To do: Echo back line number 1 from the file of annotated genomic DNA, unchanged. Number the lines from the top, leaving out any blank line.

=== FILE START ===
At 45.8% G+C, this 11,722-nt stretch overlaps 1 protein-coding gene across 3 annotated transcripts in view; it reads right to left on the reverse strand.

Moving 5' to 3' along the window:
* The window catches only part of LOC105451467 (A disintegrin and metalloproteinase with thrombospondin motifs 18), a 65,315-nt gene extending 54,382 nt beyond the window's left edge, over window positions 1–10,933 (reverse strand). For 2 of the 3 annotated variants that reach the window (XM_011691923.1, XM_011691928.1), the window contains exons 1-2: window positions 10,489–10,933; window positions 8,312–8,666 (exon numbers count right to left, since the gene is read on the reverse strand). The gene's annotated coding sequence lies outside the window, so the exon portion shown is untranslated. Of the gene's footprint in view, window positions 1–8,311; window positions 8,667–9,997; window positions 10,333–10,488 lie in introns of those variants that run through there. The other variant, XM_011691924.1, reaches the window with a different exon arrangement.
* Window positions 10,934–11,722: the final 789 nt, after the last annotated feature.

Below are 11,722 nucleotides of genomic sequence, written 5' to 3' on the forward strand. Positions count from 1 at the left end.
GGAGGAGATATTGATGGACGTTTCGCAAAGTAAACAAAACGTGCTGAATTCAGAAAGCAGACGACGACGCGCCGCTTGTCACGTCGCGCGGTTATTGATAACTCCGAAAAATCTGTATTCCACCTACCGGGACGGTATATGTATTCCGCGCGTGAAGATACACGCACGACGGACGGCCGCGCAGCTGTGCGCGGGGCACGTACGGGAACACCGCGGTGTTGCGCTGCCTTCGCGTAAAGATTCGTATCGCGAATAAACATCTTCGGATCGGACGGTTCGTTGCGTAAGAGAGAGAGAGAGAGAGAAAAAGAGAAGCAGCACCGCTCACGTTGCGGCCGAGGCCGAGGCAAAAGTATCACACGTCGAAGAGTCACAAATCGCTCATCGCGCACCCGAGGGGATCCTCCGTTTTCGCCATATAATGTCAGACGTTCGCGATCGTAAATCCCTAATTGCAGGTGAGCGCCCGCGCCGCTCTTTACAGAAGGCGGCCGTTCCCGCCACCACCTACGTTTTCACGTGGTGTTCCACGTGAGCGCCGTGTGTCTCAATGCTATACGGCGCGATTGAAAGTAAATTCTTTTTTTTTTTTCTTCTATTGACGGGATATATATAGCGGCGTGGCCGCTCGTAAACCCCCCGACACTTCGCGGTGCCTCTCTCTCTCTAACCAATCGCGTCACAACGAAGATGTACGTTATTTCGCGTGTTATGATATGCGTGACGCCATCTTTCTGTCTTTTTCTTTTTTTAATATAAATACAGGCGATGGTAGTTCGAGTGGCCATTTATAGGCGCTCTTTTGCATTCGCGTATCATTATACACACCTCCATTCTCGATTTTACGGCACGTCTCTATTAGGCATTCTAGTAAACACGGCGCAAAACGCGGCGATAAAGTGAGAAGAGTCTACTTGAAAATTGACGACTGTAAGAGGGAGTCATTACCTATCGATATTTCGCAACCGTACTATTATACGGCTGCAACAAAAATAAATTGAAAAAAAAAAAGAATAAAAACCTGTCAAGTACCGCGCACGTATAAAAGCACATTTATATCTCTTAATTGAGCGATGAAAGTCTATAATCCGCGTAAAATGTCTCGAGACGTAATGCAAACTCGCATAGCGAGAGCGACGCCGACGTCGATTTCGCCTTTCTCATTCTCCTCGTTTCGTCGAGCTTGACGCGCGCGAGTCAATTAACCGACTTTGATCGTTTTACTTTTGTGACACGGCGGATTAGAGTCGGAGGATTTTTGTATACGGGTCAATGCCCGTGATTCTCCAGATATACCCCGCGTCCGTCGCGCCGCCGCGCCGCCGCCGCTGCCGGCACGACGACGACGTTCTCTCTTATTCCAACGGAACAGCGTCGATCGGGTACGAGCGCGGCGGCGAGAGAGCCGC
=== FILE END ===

At 45.8% G+C, this 11,722-nt stretch overlaps 1 protein-coding gene across 3 annotated transcripts in view; it reads right to left on the reverse strand.